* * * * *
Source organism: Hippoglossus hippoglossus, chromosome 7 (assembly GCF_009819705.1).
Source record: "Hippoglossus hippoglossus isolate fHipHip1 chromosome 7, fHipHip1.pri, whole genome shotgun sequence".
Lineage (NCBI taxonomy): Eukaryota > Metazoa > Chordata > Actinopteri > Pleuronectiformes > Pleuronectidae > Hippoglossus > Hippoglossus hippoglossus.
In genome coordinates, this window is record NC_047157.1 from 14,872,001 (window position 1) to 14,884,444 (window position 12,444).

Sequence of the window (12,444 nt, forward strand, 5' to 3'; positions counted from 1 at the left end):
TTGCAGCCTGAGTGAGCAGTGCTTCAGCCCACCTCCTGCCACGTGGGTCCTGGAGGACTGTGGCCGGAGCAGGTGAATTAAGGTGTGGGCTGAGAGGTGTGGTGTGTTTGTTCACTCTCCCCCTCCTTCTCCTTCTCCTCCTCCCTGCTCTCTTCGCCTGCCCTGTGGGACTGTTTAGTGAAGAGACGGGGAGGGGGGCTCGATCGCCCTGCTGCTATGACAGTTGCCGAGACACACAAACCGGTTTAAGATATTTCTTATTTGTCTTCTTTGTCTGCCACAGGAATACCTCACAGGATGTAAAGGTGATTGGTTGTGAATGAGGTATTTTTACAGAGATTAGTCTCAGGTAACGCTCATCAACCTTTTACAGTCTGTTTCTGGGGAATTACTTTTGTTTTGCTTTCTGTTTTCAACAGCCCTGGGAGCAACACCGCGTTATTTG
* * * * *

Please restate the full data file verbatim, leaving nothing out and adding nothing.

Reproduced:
Source organism: Hippoglossus hippoglossus, chromosome 7 (assembly GCF_009819705.1).
Source record: "Hippoglossus hippoglossus isolate fHipHip1 chromosome 7, fHipHip1.pri, whole genome shotgun sequence".
Lineage (NCBI taxonomy): Eukaryota > Metazoa > Chordata > Actinopteri > Pleuronectiformes > Pleuronectidae > Hippoglossus > Hippoglossus hippoglossus.
In genome coordinates, this window is record NC_047157.1 from 14,872,001 (window position 1) to 14,884,444 (window position 12,444).

Sequence of the window (12,444 nt, forward strand, 5' to 3'; positions counted from 1 at the left end):
TTGCAGCCTGAGTGAGCAGTGCTTCAGCCCACCTCCTGCCACGTGGGTCCTGGAGGACTGTGGCCGGAGCAGGTGAATTAAGGTGTGGGCTGAGAGGTGTGGTGTGTTTGTTCACTCTCCCCCTCCTTCTCCTTCTCCTCCTCCCTGCTCTCTTCGCCTGCCCTGTGGGACTGTTTAGTGAAGAGACGGGGAGGGGGGCTCGATCGCCCTGCTGCTATGACAGTTGCCGAGACACACAAACCGGTTTAAGATATTTCTTATTTGTCTTCTTTGTCTGCCACAGGAATACCTCACAGGATGTAAAGGTGATTGGTTGTGAATGAGGTATTTTTACAGAGATTAGTCTCAGGTAACGCTCATCAACCTTTTACAGTCTGTTTCTGGGGAATTACTTTTGTTTTGCTTTCTGTTTTCAACAGCCCTGGGAGCAACACCGCGTTATTTG